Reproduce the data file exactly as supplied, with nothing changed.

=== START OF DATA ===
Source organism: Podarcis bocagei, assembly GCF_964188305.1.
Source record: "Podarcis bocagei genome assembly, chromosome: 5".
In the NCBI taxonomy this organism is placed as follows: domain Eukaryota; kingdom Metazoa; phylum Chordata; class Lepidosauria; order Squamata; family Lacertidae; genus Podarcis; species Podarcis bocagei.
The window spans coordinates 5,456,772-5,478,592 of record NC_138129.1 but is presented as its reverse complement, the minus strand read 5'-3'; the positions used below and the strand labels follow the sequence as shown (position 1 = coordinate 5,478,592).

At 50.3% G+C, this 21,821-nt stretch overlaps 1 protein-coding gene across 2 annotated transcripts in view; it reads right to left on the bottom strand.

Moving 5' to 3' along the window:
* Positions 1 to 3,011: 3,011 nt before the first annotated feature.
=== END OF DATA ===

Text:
Source organism: Podarcis bocagei, assembly GCF_964188305.1.
Source record: "Podarcis bocagei genome assembly, chromosome: 5".
In the NCBI taxonomy this organism is placed as follows: domain Eukaryota; kingdom Metazoa; phylum Chordata; class Lepidosauria; order Squamata; family Lacertidae; genus Podarcis; species Podarcis bocagei.
The window spans coordinates 5,456,772-5,478,592 of record NC_138129.1 but is presented as its reverse complement, the minus strand read 5'-3'; the positions used below and the strand labels follow the sequence as shown (position 1 = coordinate 5,478,592).

At 50.3% G+C, this 21,821-nt stretch overlaps 1 protein-coding gene across 2 annotated transcripts in view; it reads right to left on the bottom strand.

Moving 5' to 3' along the window:
* Positions 1 to 3,011: 3,011 nt before the first annotated feature.